Florida justices fighting against tyranny of the minority

The Bill of Rights was created to counter what our Founding Fathers called the “tyranny of the majority.” But in Florida, there’s the tyranny of the minority, too, scorching a pants-on-fire path to the Supreme Court, trying to make a cockamamie case that three justices are unfit to be retained by voters.

Pumped up by its control of the governor’s office, the cabinet and the state Legislature, the Republican Party of Florida now is going after the three state justices who are up for retention by voters on Nov. 6: R. Fred Lewis, Barbara Pariente and Peggy Quince.

The party’s campaign to fire the justices is unprecedented, and it has rocked the legal community and left key GOP elected officials, like Attorney General Pam Bondi and Jeff Atwater, the state’s chief financial officer, straddling for a no comment. “I don’t know if it’s the best place for the party to be,” Atwater told the Associated Press.

Well, Mr. Atwater, you should know. And so should Ms. Bondi. The courts are a separate and equal branch of our government, not an arm of the ruling party as happens in dictatorships. By all means, let the voters decide, but don’t inject partisan politics into a decision that should be based on competence and following the rule of law, not catering to partisan mandates.

Six former justices — including two who were appointed by Republican governors (Cuban-American Raoul Cantero, appointed by Jeb Bush, among them) — have been getting out the word that the GOP’s assault on the judiciary is dangerous to our democracy. The Florida Bar and past presidents from the American Bar Association have all weighed in, warning of this assault.

Even Justice James Perry has gotten into the fray, writing an op-ed recently for The Miami Herald . Justices’ “ability to be fair and impartial and at times make unpopular decisions ensures that all three legs of the stool — the legislative, executive, and judicial branches — remain in balance,” he wrote after facing attacks himself two years ago during a retention race.

And former U.S. attorneys from Miami — Roberto “Bob” Martinez and Marcos Jimenez, both Republicans — and former Monroe County Sheriff Allison DeFoor also have tried to pull their party out of this assault, warning in a letter to the GOP that retention elections “should not be turned into partisan political affairs.”

Predictably, Florida’s GOP chief, Lenny Curry, calls the criticism “nonsense. The charge of injecting politics into what is already an issue before the voters is nonsense of the highest order.”

Curry points to the justices raising $1 million in their defense, which is diabolically funny since the only reason groups defending the justices have been forced to raise the big bucks is to battle a coordinated campaign by tea party groups and now the state GOP to oust them and open up three judicial seats for tea party Gov. Rick Scott.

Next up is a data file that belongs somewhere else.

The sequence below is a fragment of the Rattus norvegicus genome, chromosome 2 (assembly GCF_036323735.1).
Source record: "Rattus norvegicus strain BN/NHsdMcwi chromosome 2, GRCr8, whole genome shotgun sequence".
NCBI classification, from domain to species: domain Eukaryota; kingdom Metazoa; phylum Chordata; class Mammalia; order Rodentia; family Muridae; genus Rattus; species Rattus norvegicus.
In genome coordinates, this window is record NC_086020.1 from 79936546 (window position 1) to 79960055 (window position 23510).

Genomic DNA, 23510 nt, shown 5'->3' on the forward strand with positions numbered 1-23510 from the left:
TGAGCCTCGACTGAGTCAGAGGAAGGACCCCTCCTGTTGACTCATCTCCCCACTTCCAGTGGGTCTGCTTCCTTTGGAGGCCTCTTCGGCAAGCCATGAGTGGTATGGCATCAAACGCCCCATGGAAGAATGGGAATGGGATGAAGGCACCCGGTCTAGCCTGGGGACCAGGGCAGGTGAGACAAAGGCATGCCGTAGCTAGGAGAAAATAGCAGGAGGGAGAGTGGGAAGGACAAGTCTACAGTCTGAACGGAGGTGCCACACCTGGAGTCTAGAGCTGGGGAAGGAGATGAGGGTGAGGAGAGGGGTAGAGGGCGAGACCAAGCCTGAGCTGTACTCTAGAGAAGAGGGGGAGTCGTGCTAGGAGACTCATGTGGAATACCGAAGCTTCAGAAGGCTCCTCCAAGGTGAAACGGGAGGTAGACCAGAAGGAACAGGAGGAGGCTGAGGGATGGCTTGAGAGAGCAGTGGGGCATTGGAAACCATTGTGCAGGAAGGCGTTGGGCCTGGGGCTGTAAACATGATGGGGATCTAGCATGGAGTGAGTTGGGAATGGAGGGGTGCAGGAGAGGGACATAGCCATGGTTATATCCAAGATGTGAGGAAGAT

Rich in irony, considering that Scott won without capturing the majority of the vote, but simply a plurality.

Florida is such a transient state that many people don’t know or understand why we get to vote every six years to retain appellate judges and Supreme Court justices. The reforms were approved by voters statewide in 1976 after a series of corruption scandals involving justices “writing” briefs prepared by lobbyists for special interests and campaign supporters. At least one justice took a junket to Vegas and two justices were accused of trying to put the fix on cases in lower courts. One justice flushed evidence down the toilet.

None of today’s justices has been accused of anything — except by Republican partisans upset that the justices didn’t vote for their side but based their decision on the law. If they were wrong, as happens because judges are human and not infallible, then the U.S. Supreme Court can weigh in, as has happened in a few cases, and send the case back to the Florida Supremes to reconsider. The system works. Why mess with it?

The difference between the pre-1970s reforms and today is that justices simply ran for election and had to campaign on political positions. Didn’t matter if they had little legal experience — popularity could get them into office, period. Under the reforms, Supreme Court justices and appellate judges are selected under a rigorous process that looks into their knowledge of the law, their past legal work, their demeanor and their experience. The names, selected by a panel appointed by the Florida Bar and the governor, are then sent to the governor.

Is there politics in that process? Sure, but it’s not a popularity contest, like elections can be, and the proof of its working is that in the last 30-plus years no appellate judge or justice has been accused of the type of corrupt shenanigans that used to occur.

The bottom line is that the GOP is unhappy with the Supremes for rulings that didn’t go the way they wanted and for striking down in the past couple of years some proposed constitutional amendments that the GOP-led Legislature wanted put on the ballot. The justices found the language in those amendments was unclear and did not meet constitutional muster. Partisan stalwarts took that to mean the court was playing politics.

The GOP’s tactic though is to pretend that these justices have been soft on crime and let out killers when that’s simply not so.

The GOP’s Curry, for his part, told The Herald/Times Tallahassee Bureau Chief Mary Ellen Klas recently, “This is a battle of ideas, a different world view.’’

No, sir, it’s not different. It’s the “world view” exhibited by the Taliban, the tyranny of the minority.